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Another day, another chance for members of PETA to try pushing their ridiculous agenda only to have it blow up in their faces.
In this case, PETA (People for the Ethical Treatment of Animals) was trying to petition the state of Oklahoma to install lists of their so-called “Ten Vegan Commandments” in public school classrooms across the state.
The “Ten Vegan Commandments?” you might ask. How could you possibly come up with ten different ways of demanding people don’t eat meat or animal products?
If you’re PETA, you probably could come up with at least 20 more, but the point was not the content of the “vegan commandments,” but the format.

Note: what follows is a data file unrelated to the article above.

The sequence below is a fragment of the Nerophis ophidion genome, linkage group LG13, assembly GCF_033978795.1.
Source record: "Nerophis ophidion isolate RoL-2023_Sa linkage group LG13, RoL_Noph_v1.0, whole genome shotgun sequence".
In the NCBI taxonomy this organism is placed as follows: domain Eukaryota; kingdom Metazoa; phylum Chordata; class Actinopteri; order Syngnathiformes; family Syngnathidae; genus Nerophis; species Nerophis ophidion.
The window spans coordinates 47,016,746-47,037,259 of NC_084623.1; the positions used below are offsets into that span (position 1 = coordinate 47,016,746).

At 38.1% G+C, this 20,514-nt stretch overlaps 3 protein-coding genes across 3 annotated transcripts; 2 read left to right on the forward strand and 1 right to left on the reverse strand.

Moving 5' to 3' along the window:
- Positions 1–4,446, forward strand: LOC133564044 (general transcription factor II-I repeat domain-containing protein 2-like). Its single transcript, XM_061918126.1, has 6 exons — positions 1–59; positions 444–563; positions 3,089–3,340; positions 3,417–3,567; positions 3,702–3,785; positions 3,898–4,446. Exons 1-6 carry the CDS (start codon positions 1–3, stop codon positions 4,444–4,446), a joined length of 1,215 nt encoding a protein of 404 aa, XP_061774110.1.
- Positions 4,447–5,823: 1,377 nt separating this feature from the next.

Let’s back up a bit: Oklahoma Rep. Jim Olsen has proposed a bill in the Oklahoma House of Representatives that would require classrooms across the state to display the Ten Commandments.
PETA, apparently, saw that as both a personal affront and an opportunity.
In an open letter to Olsen, PETA President Ingrid Newkirk asks Olsen to consider PETA’s proposal, describing these “vegan commandments,” which include injunctions such as “Thou shalt not use animals for entertainment nor conveyance” and “Thou shalt regard all animals as individuals who deserve respect and compassion and aren’t here for humans to exploit,” as “an ethical set of principles designed to encourage individuals from all backgrounds to practice nonviolence and lead moral, principled lives.”
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